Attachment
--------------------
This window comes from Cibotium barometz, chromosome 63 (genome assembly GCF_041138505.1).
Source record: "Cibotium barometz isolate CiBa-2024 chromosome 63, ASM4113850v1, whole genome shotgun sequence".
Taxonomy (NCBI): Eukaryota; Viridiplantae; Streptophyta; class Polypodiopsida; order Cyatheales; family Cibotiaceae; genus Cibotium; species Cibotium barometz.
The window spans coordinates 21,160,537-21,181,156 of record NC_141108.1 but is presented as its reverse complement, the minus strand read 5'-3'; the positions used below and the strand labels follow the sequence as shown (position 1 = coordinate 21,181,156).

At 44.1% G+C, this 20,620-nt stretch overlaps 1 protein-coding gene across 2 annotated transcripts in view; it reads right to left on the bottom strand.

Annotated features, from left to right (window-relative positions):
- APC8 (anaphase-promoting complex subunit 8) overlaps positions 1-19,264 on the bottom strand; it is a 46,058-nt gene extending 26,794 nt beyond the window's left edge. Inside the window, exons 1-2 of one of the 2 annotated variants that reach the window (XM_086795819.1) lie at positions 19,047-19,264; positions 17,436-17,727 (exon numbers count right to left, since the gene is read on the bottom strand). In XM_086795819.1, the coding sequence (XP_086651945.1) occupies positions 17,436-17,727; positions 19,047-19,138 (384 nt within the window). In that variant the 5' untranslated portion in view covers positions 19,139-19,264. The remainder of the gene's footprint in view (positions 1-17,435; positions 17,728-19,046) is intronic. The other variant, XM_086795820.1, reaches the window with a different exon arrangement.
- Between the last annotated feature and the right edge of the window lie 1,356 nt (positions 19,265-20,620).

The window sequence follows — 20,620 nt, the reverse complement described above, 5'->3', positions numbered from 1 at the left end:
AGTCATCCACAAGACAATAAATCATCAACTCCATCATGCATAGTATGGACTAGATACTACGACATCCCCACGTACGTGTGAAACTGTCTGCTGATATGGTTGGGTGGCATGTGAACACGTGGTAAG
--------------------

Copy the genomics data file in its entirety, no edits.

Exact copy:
This window comes from Cibotium barometz, chromosome 63 (genome assembly GCF_041138505.1).
Source record: "Cibotium barometz isolate CiBa-2024 chromosome 63, ASM4113850v1, whole genome shotgun sequence".
Taxonomy (NCBI): Eukaryota; Viridiplantae; Streptophyta; class Polypodiopsida; order Cyatheales; family Cibotiaceae; genus Cibotium; species Cibotium barometz.
The window spans coordinates 21,160,537-21,181,156 of record NC_141108.1 but is presented as its reverse complement, the minus strand read 5'-3'; the positions used below and the strand labels follow the sequence as shown (position 1 = coordinate 21,181,156).

At 44.1% G+C, this 20,620-nt stretch overlaps 1 protein-coding gene across 2 annotated transcripts in view; it reads right to left on the bottom strand.

Annotated features, from left to right (window-relative positions):
- APC8 (anaphase-promoting complex subunit 8) overlaps positions 1-19,264 on the bottom strand; it is a 46,058-nt gene extending 26,794 nt beyond the window's left edge. Inside the window, exons 1-2 of one of the 2 annotated variants that reach the window (XM_086795819.1) lie at positions 19,047-19,264; positions 17,436-17,727 (exon numbers count right to left, since the gene is read on the bottom strand). In XM_086795819.1, the coding sequence (XP_086651945.1) occupies positions 17,436-17,727; positions 19,047-19,138 (384 nt within the window). In that variant the 5' untranslated portion in view covers positions 19,139-19,264. The remainder of the gene's footprint in view (positions 1-17,435; positions 17,728-19,046) is intronic. The other variant, XM_086795820.1, reaches the window with a different exon arrangement.
- Between the last annotated feature and the right edge of the window lie 1,356 nt (positions 19,265-20,620).

The window sequence follows — 20,620 nt, the reverse complement described above, 5'->3', positions numbered from 1 at the left end:
AGTCATCCACAAGACAATAAATCATCAACTCCATCATGCATAGTATGGACTAGATACTACGACATCCCCACGTACGTGTGAAACTGTCTGCTGATATGGTTGGGTGGCATGTGAACACGTGGTAAG